New Zealand v India, 2nd Test, Wellington, 1st day February 14, 2014

India's rare fast-bowling feat and Ishant's best

Stats highlights from the first day of the 2nd Test between New Zealand and India, at the Basin Reserve, Wellington

  • Ishant Sharma made use of the helpful conditions at the Basin Reserve to take his second five-wicket haul of the tour and register his best bowling figures in Tests, dismissing six New Zealand batsmen for 51 runs. His previous best in Tests had come against West Indies in Bridgetown in 2011 when he took 6 for 55. Ishant has now taken 164 Test wickets at 36.56, including five five-wicket hauls.

  • Ishant has taken 15 wickets from three innings in this Test series, which equals the second-highest wickets taken by him in a series. His best was India's tour to West Indies in 2011 when he took 22 wickets at 16.86 in three Tests. He has taken 15 wickets in a series earlier also, against Australia in the home series in 2008-09.

  • Corey Anderson was Ishant's 100th wicket in away Tests. He is the eighth India bowler - and the fourth seamer - to do so.

  • Mohammed Shami ended up with four wickets in New Zealand's innings. This is the first instance in over 30 years that two India fast bowlers have taken all ten opposition wickets to fall in an innings. The last such occurrence was in 1983 in Ahmedabad, when Kapil Dev took nine wickets against West Indies in the second innings of the Test and Balwinder Sandhu took one. There are only two other such instances, against England in Mumbai in 1981, when Kapil and Madan Lal took five wickets each, and against Australia at the SCG in the same year, when Kapil and Karsan Ghavri took five wickets each in Australia's first innings. Including this innings, there are only 12 instances of India fast bowlers taking all ten wickets in an innings in Tests.

  • That India have lacked fast bowlers is apparent from the fact that Ishant's two five-fors in this series is only the second time since 2005 that an India fast bowler has taken two or more five-wicket hauls in a series. The other instance in this period was also by Ishant, against West Indies in 2011.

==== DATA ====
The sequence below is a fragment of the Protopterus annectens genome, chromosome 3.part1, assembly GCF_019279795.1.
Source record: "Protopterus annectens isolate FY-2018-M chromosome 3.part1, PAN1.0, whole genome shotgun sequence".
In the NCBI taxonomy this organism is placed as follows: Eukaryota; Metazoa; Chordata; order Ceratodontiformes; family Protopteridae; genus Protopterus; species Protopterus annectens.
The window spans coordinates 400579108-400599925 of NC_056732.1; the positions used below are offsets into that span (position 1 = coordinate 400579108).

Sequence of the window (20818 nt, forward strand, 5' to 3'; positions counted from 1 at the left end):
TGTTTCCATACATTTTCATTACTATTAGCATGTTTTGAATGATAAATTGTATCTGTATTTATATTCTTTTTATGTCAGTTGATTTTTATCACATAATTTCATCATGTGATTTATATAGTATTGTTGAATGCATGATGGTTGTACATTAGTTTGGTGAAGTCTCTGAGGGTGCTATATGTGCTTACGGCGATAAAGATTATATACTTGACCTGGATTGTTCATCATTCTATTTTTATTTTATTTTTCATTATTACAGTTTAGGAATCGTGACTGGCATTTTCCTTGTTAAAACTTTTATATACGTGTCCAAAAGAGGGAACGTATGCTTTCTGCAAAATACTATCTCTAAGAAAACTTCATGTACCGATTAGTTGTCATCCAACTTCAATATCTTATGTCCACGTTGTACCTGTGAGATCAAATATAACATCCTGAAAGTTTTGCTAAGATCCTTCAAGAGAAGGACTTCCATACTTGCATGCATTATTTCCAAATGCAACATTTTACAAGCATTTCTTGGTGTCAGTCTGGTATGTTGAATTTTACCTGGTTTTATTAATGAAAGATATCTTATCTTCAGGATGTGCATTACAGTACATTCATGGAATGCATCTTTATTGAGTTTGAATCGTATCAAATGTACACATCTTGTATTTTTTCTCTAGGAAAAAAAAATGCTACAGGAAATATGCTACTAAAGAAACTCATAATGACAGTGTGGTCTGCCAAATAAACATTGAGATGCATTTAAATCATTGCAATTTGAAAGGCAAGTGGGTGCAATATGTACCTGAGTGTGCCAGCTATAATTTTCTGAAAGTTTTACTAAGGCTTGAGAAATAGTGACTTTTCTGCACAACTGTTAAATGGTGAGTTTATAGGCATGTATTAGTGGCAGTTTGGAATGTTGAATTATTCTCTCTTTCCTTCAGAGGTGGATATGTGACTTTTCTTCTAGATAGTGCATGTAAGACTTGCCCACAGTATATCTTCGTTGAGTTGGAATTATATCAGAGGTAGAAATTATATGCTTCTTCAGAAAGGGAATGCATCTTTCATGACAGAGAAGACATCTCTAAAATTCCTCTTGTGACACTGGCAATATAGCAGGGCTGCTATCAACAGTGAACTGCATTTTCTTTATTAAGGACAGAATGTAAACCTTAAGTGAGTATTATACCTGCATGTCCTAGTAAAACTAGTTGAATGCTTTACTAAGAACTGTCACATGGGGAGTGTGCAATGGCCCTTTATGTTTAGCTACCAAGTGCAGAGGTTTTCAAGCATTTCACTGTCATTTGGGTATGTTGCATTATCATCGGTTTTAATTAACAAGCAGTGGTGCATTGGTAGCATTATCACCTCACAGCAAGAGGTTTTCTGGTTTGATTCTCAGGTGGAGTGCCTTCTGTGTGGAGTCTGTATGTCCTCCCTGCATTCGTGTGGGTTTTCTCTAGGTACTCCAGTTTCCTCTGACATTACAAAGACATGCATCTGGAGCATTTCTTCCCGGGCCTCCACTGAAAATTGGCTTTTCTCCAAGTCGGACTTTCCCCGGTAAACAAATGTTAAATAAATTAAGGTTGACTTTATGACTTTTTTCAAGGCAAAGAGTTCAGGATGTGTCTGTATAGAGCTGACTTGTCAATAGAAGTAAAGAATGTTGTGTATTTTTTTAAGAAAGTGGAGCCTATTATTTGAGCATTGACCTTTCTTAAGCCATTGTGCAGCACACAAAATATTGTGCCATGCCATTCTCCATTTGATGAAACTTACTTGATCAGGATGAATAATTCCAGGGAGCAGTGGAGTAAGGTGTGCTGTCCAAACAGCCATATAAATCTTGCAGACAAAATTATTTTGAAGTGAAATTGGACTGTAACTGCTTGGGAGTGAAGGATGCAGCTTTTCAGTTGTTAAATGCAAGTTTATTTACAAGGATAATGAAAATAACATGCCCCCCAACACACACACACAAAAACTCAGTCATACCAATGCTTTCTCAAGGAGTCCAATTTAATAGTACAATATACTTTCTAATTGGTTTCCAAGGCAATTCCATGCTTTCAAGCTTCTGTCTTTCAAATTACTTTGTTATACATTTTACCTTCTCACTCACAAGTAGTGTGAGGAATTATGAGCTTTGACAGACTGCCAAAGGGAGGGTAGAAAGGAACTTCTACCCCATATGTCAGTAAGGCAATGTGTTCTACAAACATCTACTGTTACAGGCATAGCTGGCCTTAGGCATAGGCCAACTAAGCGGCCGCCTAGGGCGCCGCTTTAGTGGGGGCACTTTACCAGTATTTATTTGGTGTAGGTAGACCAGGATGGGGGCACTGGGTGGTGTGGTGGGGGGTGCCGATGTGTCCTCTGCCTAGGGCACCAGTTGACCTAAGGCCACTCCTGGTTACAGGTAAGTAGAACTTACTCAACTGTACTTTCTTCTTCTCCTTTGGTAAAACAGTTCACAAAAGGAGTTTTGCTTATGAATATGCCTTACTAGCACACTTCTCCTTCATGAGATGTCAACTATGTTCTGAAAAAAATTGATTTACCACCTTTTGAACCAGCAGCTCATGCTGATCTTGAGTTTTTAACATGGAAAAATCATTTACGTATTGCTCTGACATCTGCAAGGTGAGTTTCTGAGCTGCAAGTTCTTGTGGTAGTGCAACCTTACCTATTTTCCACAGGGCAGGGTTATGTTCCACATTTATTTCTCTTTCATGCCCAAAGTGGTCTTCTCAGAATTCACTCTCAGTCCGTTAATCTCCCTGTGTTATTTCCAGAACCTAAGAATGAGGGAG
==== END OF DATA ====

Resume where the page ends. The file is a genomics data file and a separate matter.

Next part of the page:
• Zaheer Khan ended up wicket-less from the 17 overs he bowled today. The New Zealand batsmen looked most comfortable against him and were in control playing 88 of the 104 deliveries he bowled at them. Mohammad Shami, despite having an economy of 4.15 in the innings, was the bowler who troubled batsmen the most, getting them to play false-shots on 33% of the deliveries he bowled.

    New Zealand batsmen's shot control factor v India bowlers
    Bowler Deliveries faced in control not in control not in control %age
    Zaheer Khan 104 88 16 15%
    Ravindra Jadeja 12 10 2 17%
    Ishant Sharma 105 79 26 25%
    Mohammed Shami 102 68 34 33%

  • India's batsmen looked more comfortable than the New Zealand batsmen in negotiating the opposition's attack, as was evident from their control factors: India's batsmen were in control playing 88% of the deliveries that were bowled at them as compared with their counterparts who had a control factor of 77%.

    New Zealand v India, batsmen shot control factor comparison
    Bowler Deliveries faced in control not in control not in control %age
    New Zealand 317 243 74 23%
    India 168 144 24 14%

  • New Zealand's first-innings total of 192 is the lowest they have scored in the first innings of a Test at this venue since 1997, when England bundled them out for 124 runs. Between these two occasions, there have been eight instances of the hosts batting first at the Basin Reserve in a Test. This is also the lowest first-innings total at this venue since 2008, when Bangladesh were bowled out for 143 by the hosts.

  • Two New Zealand players, Jimmy Neesham and Tom Latham, made their debut today. While Neesham had a decent first day scoring a rapid 33 runs, Latham was dismissed for a duck. He is the 35th New Zealand debutant to be dismissed for a duck. He is also the third New Zealand No.4, and the first since John Reid in 1979, to be dismissed for a duck in his first Test innings.

Shiva Jayaraman is a sub-editor (stats) at